The Bahamas

In the Bahamas I visited Eleuthera Island, one of the country's outer islands that's blissfully free of mass tourism and was one of the most relaxing and beautiful trips of my life. The island is long and thin - 180km in length and in places a little more than 1-2 km wide; population is about 11,500 and the people are some of the friendliest I've ever seen. To the right there's the Atlantic Ocean with the strong waves and dark-blue waters, while to the left you have the lighter blue Caribbean Sea with waters as still as a swimming pool. Eleuthera's name comes from the greek eleutheria (freedom), given to the island by the first European settlers in 1648.

There's lots of lush vegetation and the beaches on either side are nothing short of spectacular. Eleuthera is home to exquisite pink sand beaches that have to be seen to be believed. French Leave Beach is an excellent choice. Some beaches, such as James Cistern Beach, are full of cool seashells.

Food exceeded all expectations with seafood and fish highly recommended (don't forget to try the locally-produced hot sauces which were a blast). We stayed at the Rainbow Inn which was delightful and had some of the best food on the island.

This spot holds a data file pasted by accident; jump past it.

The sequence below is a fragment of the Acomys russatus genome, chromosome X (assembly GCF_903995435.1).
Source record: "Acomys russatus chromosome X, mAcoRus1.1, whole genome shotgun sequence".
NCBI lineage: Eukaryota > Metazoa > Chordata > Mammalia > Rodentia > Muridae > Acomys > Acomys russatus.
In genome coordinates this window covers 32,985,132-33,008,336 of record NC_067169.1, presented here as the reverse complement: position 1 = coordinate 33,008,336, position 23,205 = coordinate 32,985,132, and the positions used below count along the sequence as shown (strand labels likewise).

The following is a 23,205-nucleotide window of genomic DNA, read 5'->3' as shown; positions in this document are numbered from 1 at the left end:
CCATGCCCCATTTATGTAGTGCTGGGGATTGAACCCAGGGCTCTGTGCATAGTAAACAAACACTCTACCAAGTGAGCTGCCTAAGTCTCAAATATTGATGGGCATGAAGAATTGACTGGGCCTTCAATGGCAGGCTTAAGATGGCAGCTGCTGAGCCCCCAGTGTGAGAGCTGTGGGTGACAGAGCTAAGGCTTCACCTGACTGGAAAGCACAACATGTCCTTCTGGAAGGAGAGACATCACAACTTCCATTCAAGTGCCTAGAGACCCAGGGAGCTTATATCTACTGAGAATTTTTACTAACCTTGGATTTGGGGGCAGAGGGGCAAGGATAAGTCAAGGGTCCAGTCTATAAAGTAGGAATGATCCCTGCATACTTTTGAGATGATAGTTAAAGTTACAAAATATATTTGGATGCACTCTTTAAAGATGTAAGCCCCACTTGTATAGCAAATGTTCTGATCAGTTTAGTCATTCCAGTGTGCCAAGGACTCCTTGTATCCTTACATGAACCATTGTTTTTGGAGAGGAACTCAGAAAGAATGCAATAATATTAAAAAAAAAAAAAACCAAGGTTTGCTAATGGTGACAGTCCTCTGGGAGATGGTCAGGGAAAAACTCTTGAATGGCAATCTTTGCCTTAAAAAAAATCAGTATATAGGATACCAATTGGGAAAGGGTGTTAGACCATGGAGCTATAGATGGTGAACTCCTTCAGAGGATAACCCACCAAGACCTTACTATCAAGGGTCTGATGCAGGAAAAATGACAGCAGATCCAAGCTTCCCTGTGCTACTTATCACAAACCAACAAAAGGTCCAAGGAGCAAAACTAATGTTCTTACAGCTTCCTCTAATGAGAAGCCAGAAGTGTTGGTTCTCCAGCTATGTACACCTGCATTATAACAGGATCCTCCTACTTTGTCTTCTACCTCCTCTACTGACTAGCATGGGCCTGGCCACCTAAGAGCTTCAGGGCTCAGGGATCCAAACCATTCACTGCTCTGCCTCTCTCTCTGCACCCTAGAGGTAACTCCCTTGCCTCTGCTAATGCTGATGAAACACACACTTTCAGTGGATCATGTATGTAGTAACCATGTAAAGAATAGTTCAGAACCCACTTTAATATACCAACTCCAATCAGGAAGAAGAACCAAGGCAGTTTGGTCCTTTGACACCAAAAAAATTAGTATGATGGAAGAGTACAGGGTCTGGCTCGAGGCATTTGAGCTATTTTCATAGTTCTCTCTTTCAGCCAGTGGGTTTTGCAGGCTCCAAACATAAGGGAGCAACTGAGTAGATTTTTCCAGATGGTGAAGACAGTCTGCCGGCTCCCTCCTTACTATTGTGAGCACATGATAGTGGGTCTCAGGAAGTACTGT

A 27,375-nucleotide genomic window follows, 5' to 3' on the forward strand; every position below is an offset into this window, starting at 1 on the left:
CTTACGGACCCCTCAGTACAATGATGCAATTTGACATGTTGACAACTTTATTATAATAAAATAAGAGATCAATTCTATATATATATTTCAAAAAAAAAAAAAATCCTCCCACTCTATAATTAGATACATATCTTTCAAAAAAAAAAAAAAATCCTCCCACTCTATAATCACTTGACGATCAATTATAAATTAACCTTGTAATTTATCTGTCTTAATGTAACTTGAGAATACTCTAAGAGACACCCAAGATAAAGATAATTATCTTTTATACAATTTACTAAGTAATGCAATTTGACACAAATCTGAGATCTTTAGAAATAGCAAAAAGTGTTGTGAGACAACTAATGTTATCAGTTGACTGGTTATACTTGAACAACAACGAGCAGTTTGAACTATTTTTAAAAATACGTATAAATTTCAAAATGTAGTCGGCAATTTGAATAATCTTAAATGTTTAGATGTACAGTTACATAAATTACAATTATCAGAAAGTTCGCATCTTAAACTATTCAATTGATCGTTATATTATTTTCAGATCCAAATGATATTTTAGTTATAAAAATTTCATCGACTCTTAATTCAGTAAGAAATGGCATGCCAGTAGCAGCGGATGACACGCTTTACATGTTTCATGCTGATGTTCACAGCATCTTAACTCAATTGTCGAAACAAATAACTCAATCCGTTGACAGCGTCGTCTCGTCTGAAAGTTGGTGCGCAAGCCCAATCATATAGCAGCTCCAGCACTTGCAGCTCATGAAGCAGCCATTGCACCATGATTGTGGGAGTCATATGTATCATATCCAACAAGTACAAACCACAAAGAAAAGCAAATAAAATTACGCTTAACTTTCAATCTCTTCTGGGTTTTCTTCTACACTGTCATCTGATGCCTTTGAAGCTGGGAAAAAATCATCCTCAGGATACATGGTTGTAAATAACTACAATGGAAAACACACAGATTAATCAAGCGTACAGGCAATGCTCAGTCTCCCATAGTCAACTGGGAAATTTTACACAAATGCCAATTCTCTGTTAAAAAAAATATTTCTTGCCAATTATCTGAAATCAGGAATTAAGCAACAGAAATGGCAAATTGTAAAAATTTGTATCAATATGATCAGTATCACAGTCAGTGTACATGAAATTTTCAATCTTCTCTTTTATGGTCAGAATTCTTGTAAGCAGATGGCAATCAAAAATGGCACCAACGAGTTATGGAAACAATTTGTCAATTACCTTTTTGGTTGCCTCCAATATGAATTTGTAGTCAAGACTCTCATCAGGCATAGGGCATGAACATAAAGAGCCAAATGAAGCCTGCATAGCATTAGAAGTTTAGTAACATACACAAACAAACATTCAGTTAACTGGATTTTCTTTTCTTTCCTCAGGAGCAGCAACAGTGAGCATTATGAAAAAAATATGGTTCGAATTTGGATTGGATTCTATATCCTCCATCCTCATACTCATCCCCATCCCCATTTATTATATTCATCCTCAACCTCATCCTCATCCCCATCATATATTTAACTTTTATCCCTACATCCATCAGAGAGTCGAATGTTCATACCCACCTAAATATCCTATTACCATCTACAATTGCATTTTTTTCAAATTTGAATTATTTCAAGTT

Island life is relaxing and unpretentious. Eleuthera is a delight to explore - rent a car and drive from north to south on Queen's highway. Stop in any of the small settlements and grab a bite, relax at a cafe or get a hand-crafted souvenir.

One of the islands's most impressive features is its narrowest point, the Glass Window Bridge, where the Atlantic Ocean connects with the Caribbean Sea. Ocean Hole and Preacher's Cave are other recommended attractions.
In the Northern part of the island you can get a water taxi to Harbour Island, much smaller but full of colorful houses, cafes and restaurants, that can be explored on foot; Harbour Island also boasts impressive pink sand beaches just like Eleuthera.

Additional info:
- country entry on Wikipedia
- country profile on Wikivoyage
- Eleuthera profile on Wikivoyage
- Harbour Island profile on Wikivoyage

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